The following history of UUCA has been compiled by congregant Jim Kelley. This page provides the highlights of his work. Read his writing in full, featuring footnotes and additional resources, here


The origin of the Unitarian Universalist Congregation of Atlanta began in the post-Civil War years when two ministers, Unitarian George Leonard Chaney and Universalist Quillen Hamilton Shinn, came to Atlanta to establish the first churches of their denominations in the city. It is thanks to the work of these two men, plus the effort and dedication of many who followed them, that we have the congregation of today.

In early 1882, George Leonard Chaney, a wealthy, upper-class Bostonian, stepped off a train in downtown Atlanta. He was sent by the American Unitarian Association to explore the possibility of establishing a Unitarian church in the city.  There was only one family of Unitarians living in Atlanta. His job was not made easier by the common southern perception that Unitarianism was a “Yankee” religion. Unitarianism was closely tied to the abolition of enslavement.  Of the half dozen southern Unitarian Churches that existed prior to the Civil War, only two (Charleston, South Carolina, and New Orleans, Louisiana), survived the war.

Chaney was welcomed by Atlanta’s business leaders who were eager to reestablish business ties with the north, and both Chaney and his wife Caroline became prominent members of Atlanta society. Rev. Chaney persevered, and with “a lot of patience . . . added to Faith,” the Church of Our Father was chartered on April 24, 1884, at the corner of North Forsyth and Church streets. The church was continually stressed for money and failed to grow sustainably.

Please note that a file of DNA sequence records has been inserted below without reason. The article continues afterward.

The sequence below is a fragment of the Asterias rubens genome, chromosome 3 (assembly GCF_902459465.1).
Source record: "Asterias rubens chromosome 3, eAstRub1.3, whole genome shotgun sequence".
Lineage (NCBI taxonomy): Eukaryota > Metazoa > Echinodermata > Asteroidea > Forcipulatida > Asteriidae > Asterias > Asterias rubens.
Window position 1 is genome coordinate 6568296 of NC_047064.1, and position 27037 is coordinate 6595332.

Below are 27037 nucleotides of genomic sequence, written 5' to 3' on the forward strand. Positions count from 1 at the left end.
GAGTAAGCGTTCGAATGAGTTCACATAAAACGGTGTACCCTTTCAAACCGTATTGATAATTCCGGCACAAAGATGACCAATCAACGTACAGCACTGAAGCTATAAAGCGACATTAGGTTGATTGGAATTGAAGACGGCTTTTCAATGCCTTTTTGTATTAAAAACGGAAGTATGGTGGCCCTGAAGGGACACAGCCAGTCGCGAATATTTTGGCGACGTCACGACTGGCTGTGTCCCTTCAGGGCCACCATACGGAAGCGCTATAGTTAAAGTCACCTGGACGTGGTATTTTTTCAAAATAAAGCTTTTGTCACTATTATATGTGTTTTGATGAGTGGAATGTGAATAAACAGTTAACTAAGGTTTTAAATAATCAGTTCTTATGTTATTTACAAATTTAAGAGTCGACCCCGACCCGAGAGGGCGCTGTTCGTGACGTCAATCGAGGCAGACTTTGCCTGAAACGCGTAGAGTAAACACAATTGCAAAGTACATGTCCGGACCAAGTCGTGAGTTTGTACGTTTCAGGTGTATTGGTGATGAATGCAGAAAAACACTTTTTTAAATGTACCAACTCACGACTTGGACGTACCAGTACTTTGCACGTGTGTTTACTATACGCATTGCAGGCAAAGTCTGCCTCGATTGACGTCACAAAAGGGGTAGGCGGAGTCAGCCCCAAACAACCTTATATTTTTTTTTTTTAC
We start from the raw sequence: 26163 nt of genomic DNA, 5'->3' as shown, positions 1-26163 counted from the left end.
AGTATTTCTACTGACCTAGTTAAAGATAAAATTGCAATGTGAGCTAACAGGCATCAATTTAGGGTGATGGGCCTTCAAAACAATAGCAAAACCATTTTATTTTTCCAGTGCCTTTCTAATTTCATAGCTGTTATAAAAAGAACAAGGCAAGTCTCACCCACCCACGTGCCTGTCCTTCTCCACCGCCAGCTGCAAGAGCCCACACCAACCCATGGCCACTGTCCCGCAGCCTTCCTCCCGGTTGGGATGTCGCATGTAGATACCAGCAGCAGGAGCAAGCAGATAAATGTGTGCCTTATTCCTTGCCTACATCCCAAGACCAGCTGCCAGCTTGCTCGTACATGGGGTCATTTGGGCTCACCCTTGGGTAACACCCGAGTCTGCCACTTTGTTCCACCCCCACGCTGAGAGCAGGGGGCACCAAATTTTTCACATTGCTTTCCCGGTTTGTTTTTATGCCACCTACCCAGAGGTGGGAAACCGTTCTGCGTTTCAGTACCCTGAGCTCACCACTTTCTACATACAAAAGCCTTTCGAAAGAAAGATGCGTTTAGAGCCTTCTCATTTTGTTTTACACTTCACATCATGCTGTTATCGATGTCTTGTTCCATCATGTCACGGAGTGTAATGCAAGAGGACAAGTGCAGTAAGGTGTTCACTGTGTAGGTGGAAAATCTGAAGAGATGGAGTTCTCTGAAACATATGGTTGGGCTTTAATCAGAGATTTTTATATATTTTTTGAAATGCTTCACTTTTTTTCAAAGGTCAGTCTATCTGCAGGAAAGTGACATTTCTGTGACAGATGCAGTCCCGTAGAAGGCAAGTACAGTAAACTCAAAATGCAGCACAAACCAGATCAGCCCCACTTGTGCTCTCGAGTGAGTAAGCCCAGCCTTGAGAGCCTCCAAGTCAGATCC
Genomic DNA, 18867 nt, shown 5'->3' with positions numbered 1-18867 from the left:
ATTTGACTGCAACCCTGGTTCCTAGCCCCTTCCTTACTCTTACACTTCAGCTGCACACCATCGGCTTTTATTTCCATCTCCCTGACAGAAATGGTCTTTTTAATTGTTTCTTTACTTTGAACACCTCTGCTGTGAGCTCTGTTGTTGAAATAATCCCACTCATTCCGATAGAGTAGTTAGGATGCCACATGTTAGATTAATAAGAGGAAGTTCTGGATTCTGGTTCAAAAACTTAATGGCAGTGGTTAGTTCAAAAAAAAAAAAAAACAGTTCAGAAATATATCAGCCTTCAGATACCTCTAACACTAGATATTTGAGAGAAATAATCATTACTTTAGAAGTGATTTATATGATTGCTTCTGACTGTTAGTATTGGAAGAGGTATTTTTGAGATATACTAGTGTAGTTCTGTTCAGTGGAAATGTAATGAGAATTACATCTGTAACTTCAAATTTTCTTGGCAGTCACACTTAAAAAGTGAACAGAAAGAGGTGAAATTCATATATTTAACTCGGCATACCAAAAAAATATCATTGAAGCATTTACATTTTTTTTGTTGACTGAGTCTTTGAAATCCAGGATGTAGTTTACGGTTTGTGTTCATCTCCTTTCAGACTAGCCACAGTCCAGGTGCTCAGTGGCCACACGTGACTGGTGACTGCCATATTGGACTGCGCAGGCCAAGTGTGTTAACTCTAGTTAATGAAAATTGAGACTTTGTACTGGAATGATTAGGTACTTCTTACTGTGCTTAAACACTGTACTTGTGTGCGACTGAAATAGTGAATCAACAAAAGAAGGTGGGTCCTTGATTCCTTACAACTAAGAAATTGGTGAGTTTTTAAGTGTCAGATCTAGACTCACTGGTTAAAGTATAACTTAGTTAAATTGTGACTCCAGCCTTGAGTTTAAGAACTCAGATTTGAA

The Universalists attempted to start a church in Atlanta in 1879, but the first successful attempt began in 1893 when Universalist missionary Rev. Quillen Hamilton Shinn came to Atlanta. Unlike the Harvard-educated Chaney, Shinn was born on a farm in West Virginia.  Thanks to the work of Shinn and other circuit-riding ministers, numerous small Universalist Meeting Houses were established in small towns and villages in the rural south.  On July 15, 1900, The First Universalist Church of Atlanta was dedicated at 16 East Harris Street.


Compared to their Unitarian neighbors, the Universalists had a healthy membership and were financially stable.  Growing weary of constantly needing to fund the weak Atlanta church, the American Unitarian Association urged the local Unitarians to merge with the Universalists but the Unitarians resisted.  Finally, as the U.S. became involved in WWI, the two churches agreed to a temporary union to conserve coal for the war effort.  The merger, intended to be for the duration of the war, was eventually made permanent.

It was, however, a rocky merger as the class differences between the urban, northern Unitarians and the rural, southern Universalists created conflict, and the two groups never effectively coalesced into a single united body. At the same time, the combined church suffered from a series of short-term ministers, many of whom were ill-suited to serve such a fractured congregation. Both Unitarian and Universalist women, however, had been working together for the Woman’s Suffrage movement, and soon after the merger, the Universalist Women’s Mission Circle and the Unitarian Woman’s Alliance began having joint meetings. By 1919 they had united to form a single Woman’s Union, foreshadowing a future of more fruitful partnership.


In the years following World War II, renewed efforts to gain civil rights for African Americans threatened the Southern Jim Crow tradition. At the same time, the country entered the period known as the “Red Scare” with its McCarthy-era anti-communist witch hunts. Despite being self-described religious liberals, many in the congregation maintained their southern racism and were afraid of being labeled “Communists.”